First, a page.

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Performance management is key to the ongoing success of any organisation, allowing it to meet its strategic objectives by designing and implementing management control systems. This book goes beyond the usual discussion of performance management in accounting and finance, to consider strategic management, human behaviour and performance management in different countries and contexts. With a global mix of world-renowned researchers, this book systematically covers the what, the who, the where and the why of performance management and control (PMC) systems. A comprehensive, state-of-the-art collection edited by a leading expert in the field, this book is a vital resource for all scholars, students and researchers with an interest in business, management and accounting.
The book introduces pragmatic constructivism as a paradigm for understanding actors' construction of functioning practice and for developing methods and concepts for managing and observing that practice. The book explores, understands and theorises organisational practices as constructed through the activities of all organisational actors. Actors always act under presumptions of a specific actor-world-relation which they continuously construct, adjust and reconstruct in light of new experiences, contexts and communication. The outcome of the actor-world-relation is a reality construction. The reality construction may function successfully or it may be hampered by fictitious and illusionary elements, due to missing or faulty actor-world relations. The thesis is that four dimensions of reality - facts, possibilities, values and communication - must be integrated in the actor-world-relation if the construct is to form a successful basis for effective, functioning actions. Drawing on pragmatic constructivism, the book provides concepts and ideas for studies regarding actors and their use of management accounting models in their construction of organized reality. It concentrates on researching and conceptualizing what creates functioning reality construction. It develops concept and methods for understanding, analysing and managing the actors' reality constructions. It is intended for people who do research on or work actively with developing management accounting.
Philipp Plank analyses the question, what drives the quality of cost-systems and is the quality of cost-systems directly and at best positively related to the firms' performance. In other words, is it worth investing in complex cost allocation systems or are there environmental and/or production settings in which less enhanced systems perform adequately. Using simulations, a benchmark firm (first-best solution) perfectly allocating cost to products is compared to firms implementing heuristic cost-allocation schemes (second-best solution) to identify the profit gap resulting from decisions based on limited information. Into this discussion, the idea of cost-stickiness is integrated, thereby indicating a new planning approach.
Passcards provide all the knowledge required for the Elements of Costing unit. Passcards are A6, spiral bound revision aids which students can carry to revise wherever, whenever. Features include: topics presented in the same order as the Course Book, ability to focus on tricky syllabus areas, aid revision by giving clear, visual emphasis to key points, suitable for both paper and computer based exams. Our materials and online equivalents will help ensure you are ready for your assessments and prepared for your career in accounting.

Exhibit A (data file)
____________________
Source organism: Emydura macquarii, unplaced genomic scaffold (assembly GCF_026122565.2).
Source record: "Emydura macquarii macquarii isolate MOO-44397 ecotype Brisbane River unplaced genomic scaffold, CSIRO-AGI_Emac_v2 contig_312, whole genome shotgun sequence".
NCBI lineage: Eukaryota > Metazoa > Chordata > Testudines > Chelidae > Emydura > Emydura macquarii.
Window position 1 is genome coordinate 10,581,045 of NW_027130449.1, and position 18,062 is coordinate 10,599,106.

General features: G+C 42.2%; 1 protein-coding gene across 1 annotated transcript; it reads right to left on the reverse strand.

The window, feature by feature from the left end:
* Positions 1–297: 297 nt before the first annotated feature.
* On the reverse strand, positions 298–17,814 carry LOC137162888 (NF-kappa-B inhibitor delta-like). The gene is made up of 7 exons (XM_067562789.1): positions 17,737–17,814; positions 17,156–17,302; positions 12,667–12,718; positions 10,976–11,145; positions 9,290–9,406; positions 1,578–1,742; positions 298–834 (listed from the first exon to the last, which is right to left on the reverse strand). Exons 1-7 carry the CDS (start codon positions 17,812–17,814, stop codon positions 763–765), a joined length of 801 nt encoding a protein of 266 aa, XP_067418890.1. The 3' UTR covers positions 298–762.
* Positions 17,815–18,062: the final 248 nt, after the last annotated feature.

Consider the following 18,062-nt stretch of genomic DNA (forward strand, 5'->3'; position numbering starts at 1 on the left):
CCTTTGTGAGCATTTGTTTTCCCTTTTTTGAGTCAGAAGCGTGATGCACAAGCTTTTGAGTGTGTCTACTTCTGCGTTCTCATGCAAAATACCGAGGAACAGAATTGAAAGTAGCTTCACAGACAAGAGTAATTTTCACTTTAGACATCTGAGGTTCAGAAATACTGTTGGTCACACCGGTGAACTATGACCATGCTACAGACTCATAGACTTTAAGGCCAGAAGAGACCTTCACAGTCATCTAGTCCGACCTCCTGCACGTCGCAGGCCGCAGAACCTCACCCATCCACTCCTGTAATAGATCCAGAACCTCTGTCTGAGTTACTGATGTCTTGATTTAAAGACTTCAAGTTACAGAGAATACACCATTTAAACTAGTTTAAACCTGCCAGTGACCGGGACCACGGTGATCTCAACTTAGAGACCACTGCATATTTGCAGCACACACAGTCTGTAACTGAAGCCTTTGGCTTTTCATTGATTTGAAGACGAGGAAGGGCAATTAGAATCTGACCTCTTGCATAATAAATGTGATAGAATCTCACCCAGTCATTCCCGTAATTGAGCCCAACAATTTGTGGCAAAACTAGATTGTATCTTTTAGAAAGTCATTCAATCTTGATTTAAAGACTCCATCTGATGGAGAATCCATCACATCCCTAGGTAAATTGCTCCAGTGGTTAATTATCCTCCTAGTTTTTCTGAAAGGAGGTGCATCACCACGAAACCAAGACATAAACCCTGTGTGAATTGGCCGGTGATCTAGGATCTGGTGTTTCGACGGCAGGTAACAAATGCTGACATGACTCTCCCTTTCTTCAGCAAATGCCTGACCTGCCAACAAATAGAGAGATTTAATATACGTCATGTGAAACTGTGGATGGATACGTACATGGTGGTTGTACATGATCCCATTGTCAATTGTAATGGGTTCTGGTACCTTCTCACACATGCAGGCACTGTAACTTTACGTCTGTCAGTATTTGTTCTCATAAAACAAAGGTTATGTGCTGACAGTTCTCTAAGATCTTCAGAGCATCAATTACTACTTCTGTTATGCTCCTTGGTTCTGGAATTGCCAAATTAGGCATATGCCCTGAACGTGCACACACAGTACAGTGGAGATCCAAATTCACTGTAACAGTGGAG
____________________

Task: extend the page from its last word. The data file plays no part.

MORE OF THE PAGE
Traditional accounting systems have become inadequate for today's increasingly competitive global manufacturing environment. They are too complex and too focused on past performance. As manufacturing techniques change and become less labor intensive, accounting methods must also evolve. Regardless of what you call it, Lean accounting is a management accounting system that should be part of every worker's daily activities. The Controller as Lean Leader: A Novel on Changing Behavior with a Lean Cost Management System delineates the differences between cost accounting and cost management. It uses a story format to present a compilation of experiences; some good, some bad, and some humorous. The story follows a fictional manufacturing entity embarking on a Lean change management journey for the second time-having failed at its first attempt at Lean implementation a few years earlier. As the story progresses, readers gain an understanding of what the company will do differently this time around to ensure it doesn't slip backward again as the transformation unfolds. Illustrates the various approaches to Lean implementation Explains Target Costing and describes how to use it to get your budget right the first time around Examines the concept of systems and the importance of defining values in your business Describes what the purpose of a Lean Human Resources (HR) system should be Introduces, with visuals, the little-known importance of the timing of the implementation and integration of the four integral parts of the Lean Cost Management System with the five Lean principles The main character, the Lean Controller, presents her ideas with visuals throughout the book. Discussions between the Lean controller and employees at various levels of the organization illustrate valuable lessons. The many faces of the Lean Controller as expressed through the many examples and stories provide you with the vision and tools to instill the desire to make a difference in workers across your entire organization. While there is no recipe to follow for a Lean change management transformation, the book provides invaluable tips and unveils three new principles to help ensure success in any endeavor.